Photo by Marcy Stamper Jersey cows are known for their gentle demeanor and rich, flavorful milk. Two of Doubletree Farm’s cows — Ginger, front right, and Honey, in rear with Sam Thrasher — will calve in about a month. Buttercup is facing the camera.

Photo by Marcy Stamper
Jersey cows are known for their gentle demeanor and rich, flavorful milk. Two of Doubletree Farm’s cows — Ginger, front right, and Honey, in rear with Sam Thrasher — will calve in about a month. Buttercup is facing the camera.


Doubletree Farm is a small, but growing, operation

By Marcy Stamper

Sam Thrasher got her first dairy cow eight years ago, but developing a licensed commercial dairy was always more of a long-range dream. Thrasher thought she’d be able to pour concrete for a dairy barn in five years and acquire the necessary stainless-steel equipment for the dairy every few years.

But after the barn at her farm south of Twisp burned in an electrical fire four years ago, Thrasher’s plans to launch her own dairy were accelerated. She and her husband, Paul Soodak, were able to rebuild the barn with dedicated milking and processing rooms, along with areas for cows, horses and hay. Thrasher’s dairy, Doubletree Farm, started selling milk commercially in the valley at the end of July.

When Thrasher moved to the valley 11 years ago, her first job was helping on the farm at what later became the Methow Creamery. When that dairy closed, Thrasher kept one of the cows, Precious, a Jersey that only milked from three of her four teats. Precious had been born on the farm while Thrasher was there and she knew the cow wouldn’t have much commercial value. “But she was a real sweetheart,” she said.

Although she grew up around horses, before working at the Methow Creamery Thrasher had no farming experience. “I was always going to have some kind of critter — I like critters,” she said.

She did have lots of skills that have proved invaluable on a farm — she went to school to become a welder and learned to run heavy equipment, but her main exposure to agriculture had been to huge, industrial farms.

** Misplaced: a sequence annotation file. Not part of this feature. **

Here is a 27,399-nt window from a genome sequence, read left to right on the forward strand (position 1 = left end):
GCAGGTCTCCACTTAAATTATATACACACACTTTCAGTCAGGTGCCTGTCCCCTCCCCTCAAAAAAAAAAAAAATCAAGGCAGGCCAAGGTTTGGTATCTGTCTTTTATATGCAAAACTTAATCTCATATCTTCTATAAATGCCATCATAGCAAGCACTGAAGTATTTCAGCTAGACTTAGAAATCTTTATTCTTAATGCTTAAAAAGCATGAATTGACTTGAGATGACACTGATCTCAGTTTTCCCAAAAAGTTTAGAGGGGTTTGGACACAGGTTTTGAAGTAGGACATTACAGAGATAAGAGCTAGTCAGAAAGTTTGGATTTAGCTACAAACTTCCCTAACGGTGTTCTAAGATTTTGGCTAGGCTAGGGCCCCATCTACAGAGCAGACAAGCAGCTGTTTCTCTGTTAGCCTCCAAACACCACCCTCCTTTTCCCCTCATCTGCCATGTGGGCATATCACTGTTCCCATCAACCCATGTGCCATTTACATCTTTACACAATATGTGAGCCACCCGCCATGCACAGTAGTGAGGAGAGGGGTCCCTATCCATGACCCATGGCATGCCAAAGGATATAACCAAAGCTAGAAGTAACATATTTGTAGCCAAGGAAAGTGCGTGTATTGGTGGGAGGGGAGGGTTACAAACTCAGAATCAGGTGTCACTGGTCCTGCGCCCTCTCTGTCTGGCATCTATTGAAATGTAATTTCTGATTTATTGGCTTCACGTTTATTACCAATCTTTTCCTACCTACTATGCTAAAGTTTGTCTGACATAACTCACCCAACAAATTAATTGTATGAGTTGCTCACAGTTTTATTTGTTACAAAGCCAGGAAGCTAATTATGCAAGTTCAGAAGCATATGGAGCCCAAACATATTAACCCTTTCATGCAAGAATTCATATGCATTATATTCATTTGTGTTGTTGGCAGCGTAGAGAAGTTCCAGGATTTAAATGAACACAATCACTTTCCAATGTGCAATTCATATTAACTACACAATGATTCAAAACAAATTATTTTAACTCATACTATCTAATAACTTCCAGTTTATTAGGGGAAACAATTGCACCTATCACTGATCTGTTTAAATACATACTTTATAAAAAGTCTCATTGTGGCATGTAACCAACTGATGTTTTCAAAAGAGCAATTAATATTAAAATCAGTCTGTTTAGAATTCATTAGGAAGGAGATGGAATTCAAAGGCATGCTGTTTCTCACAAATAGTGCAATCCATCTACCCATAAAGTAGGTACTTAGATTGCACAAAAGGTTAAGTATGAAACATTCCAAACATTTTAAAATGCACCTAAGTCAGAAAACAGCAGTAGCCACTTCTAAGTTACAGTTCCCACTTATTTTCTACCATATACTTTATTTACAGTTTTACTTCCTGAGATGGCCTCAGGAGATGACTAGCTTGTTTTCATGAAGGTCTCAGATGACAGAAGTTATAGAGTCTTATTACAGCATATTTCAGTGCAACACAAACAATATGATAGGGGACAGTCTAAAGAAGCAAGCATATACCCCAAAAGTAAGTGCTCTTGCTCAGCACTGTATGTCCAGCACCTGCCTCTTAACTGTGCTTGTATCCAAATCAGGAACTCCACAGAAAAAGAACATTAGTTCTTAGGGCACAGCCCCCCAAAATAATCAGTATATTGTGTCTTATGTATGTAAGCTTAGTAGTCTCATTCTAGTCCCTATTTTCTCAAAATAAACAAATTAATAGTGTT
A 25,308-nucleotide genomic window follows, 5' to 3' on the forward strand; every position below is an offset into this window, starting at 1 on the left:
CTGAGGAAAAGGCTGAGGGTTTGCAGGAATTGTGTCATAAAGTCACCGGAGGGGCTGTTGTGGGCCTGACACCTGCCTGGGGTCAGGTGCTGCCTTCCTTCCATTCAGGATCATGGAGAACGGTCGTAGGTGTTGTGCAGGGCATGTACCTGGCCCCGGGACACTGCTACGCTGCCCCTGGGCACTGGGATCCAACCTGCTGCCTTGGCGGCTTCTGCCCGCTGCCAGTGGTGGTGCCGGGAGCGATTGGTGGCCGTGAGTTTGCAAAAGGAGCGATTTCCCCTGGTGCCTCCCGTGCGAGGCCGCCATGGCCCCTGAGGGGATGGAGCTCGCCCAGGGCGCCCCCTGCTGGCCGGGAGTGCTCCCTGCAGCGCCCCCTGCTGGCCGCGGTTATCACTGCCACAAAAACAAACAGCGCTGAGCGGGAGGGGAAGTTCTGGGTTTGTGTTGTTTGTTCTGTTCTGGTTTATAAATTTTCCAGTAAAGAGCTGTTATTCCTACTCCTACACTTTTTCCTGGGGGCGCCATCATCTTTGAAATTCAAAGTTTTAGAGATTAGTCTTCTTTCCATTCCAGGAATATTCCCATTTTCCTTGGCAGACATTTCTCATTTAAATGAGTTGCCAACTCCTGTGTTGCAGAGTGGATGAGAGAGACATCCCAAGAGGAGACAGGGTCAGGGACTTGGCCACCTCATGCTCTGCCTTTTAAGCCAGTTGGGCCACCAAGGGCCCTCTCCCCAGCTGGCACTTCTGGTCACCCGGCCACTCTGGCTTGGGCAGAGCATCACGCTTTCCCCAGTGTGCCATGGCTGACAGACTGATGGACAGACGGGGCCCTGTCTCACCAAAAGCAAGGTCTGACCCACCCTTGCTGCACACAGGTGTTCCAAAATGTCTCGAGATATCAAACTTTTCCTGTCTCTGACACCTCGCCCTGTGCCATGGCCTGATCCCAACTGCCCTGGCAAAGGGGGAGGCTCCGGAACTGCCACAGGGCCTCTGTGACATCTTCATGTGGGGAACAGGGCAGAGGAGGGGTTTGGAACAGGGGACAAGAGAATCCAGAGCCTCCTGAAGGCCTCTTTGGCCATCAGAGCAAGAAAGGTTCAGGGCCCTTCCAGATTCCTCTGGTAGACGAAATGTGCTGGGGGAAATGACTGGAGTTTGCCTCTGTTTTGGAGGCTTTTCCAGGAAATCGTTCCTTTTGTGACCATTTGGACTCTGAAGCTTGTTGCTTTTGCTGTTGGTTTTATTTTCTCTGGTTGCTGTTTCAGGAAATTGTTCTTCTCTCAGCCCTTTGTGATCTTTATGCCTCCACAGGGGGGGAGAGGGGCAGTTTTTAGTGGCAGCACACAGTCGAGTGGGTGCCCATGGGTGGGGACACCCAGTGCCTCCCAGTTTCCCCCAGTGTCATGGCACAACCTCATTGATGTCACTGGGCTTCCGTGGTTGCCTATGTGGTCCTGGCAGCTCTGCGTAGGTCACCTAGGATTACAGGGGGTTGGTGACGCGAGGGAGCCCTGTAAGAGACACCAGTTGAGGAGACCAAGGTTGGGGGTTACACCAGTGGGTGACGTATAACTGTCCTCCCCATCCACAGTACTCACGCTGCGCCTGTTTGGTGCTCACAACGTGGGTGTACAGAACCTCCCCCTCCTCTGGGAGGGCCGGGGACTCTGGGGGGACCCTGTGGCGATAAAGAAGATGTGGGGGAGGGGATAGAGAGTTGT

“I didn’t know real farming existed until I met Ron [the owner of the Methow Creamery],” she said. Thrasher started at Ron’s farm even before it became a dairy, so she had an in-depth understanding of what goes into building and permitting a dairy, as well as of the day-to-day operations.

Growing herd

Today, Thrasher has four brown Jersey cows (Buttercup, Moon, Honey and Ginger). Moon’s twins, Honey and Ginger, were born two years ago, and they will both calve in a month. All the cows are Jerseys, which are smaller than the more-familiar black-and-white Holsteins typically used in commercial dairies in this country. Jerseys also have a gentler demeanor, and produce milk with a higher milk-fat content, she said.

Doubletree Farm is selling milk that has been vat pasteurized, the most minimal processing possible, said Thrasher. Because the milk isn’t homogenized, the cream floats to the top, giving people the option of skimming it off to use as cream (leaving low-fat or skim milk) or shaking it for rich, whole milk.

Doubletree Farm is licensed by the Washington State Department of Agriculture as a dairy and as a processing plant — meaning that the pasteurization and bottling are done on site.

While Thrasher is raising the cows on her pasture and hay without using any chemicals or pesticides, she decided not to seek official organic certification. “It was just one more hoop. I wanted to be local — I will mostly sell to people who know me,” she said. “They can be my certifying body — if they want to know, they can ask me.”

Thrasher’s approach to farming is at the other end of the spectrum from a major industrial operation. She has three draft horses for mowing, raking and planting and uses a tractor to put up hay for the cows and horses. Doubletree Farm is named for the tool that hooks a team of draft horses to the implement they’re pulling, not for a pair of trees.

Thrasher is milking two cows twice a day, but once the others calve, she expects to increase production. She is currently selling milk in Twisp through Hank’s Harvest Foods and the Glover Street Market. She also sells at the Mazama Store and the Methow Valley Farmers Market in Twisp. Thrasher hopes to sell milk through the Evergreen IGA in Winthrop in the near future.